• r 737 1809)

fcdited and Adapted bv Guv A. Aldred 'rom rhr Biography Written and Pub

lished by


With SAMPSON PERRY'S ARGUS 1796 Account of Thomas Paine and his Imprisonment in the Luxembourg.


Glasgow, 1940 Strickland Press }.U4 George Street, C.L



I his biograph> is adapted fri>m the "life" rirst', published by Richard Carli'.e. Panto's famous publisher and admirei in 1819. Ii \\«»s dated front Dorchester Caol. No\ ember 20. of that year. A later version, prefixed In Carli'e. to his edition oi Pain?'s Aof Reasai. included considerable vaiia;i:»n*. In the main. C'arlik* improper the !ex! of his oiigina! biography. I have compared the t\v<» tex.s and sometimes combined them: sometimes followed the firs'. bu:. usnallv the later version.


The wht»!e es<a\ 1m been abridged, and some passages have been altered to suit the later time and different publishing circumstances,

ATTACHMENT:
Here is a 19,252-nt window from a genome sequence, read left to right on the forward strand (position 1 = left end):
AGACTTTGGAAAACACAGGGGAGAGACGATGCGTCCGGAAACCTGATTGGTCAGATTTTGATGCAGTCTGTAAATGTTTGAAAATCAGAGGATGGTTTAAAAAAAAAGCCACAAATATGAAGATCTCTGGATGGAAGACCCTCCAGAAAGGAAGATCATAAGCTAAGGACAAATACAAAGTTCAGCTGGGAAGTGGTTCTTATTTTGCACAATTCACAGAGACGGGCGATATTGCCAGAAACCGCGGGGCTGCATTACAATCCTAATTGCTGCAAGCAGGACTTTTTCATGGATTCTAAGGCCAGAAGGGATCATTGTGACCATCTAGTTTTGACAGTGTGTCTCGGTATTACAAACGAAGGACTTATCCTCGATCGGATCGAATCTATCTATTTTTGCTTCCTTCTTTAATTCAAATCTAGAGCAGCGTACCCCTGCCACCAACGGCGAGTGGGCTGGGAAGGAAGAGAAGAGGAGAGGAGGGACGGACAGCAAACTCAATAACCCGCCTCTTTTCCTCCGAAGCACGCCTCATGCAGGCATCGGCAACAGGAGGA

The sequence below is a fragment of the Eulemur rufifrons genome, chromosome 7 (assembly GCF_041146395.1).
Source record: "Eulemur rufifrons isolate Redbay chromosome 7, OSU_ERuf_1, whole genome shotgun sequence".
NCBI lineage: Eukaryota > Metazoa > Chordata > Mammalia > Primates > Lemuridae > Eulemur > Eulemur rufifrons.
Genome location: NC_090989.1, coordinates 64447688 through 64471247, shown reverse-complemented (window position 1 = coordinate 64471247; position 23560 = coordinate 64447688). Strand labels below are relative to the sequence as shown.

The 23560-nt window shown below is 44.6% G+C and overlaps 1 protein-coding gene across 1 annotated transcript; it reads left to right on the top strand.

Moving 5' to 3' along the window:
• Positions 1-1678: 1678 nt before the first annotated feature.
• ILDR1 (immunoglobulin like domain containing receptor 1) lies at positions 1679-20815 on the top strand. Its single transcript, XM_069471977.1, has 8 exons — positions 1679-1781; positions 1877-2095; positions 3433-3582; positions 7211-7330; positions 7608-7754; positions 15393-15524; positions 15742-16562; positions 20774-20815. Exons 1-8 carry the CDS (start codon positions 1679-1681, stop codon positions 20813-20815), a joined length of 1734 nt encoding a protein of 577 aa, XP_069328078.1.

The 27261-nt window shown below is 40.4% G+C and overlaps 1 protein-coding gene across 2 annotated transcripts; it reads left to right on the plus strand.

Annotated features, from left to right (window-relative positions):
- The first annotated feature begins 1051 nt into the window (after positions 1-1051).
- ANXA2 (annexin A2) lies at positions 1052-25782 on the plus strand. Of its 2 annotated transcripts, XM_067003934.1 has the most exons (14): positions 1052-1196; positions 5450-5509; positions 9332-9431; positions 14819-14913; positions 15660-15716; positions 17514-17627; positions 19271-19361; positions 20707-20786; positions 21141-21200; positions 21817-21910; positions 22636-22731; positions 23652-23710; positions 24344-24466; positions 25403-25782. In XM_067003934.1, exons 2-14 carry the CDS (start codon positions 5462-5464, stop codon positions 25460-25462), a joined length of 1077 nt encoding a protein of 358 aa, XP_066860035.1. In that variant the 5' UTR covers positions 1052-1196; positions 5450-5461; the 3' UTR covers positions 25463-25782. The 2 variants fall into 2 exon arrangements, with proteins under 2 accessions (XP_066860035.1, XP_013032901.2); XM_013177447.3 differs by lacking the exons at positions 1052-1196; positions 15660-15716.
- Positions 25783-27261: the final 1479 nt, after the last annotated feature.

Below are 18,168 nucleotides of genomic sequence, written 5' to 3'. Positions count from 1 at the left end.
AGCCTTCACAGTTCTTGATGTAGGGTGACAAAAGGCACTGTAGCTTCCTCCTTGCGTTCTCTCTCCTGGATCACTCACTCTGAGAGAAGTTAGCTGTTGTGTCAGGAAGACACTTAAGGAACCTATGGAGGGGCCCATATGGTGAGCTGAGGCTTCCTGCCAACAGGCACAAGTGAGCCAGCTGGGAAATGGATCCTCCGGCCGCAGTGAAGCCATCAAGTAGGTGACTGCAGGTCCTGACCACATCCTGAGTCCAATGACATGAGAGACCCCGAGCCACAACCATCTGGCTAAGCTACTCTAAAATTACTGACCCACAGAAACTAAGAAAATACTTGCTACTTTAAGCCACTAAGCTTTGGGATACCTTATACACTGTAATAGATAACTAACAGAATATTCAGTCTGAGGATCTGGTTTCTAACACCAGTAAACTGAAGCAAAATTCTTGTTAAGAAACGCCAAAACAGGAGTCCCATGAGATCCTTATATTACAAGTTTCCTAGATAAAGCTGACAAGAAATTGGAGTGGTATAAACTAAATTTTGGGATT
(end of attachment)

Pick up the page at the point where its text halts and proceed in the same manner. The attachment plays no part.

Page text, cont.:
Monrure I) Conway, in his famous biography, describes Paine as "the greatest Commoner of Mankind, Founder of the Republic of the World, and emancipator of the human mind and heart "

The "ArguV article, which forms the appendix, »s an account of fame's imprisonment, with an appreciation of his writings and character, by Sampson Perry, his fellow -prisoner.

Perry, like Paine, fled to France to escape imprisonment. He had been but some short time there when ho was arrested under Robespierre's decree as being an Englishman.

The Argus is extremely rare and was represented at the Paine Exhibition of 1894 by nothing more than the title page Conway was unaware of this account of Fame's life in France.

Guy A. A Id red

Glasgow, September 29, 1940.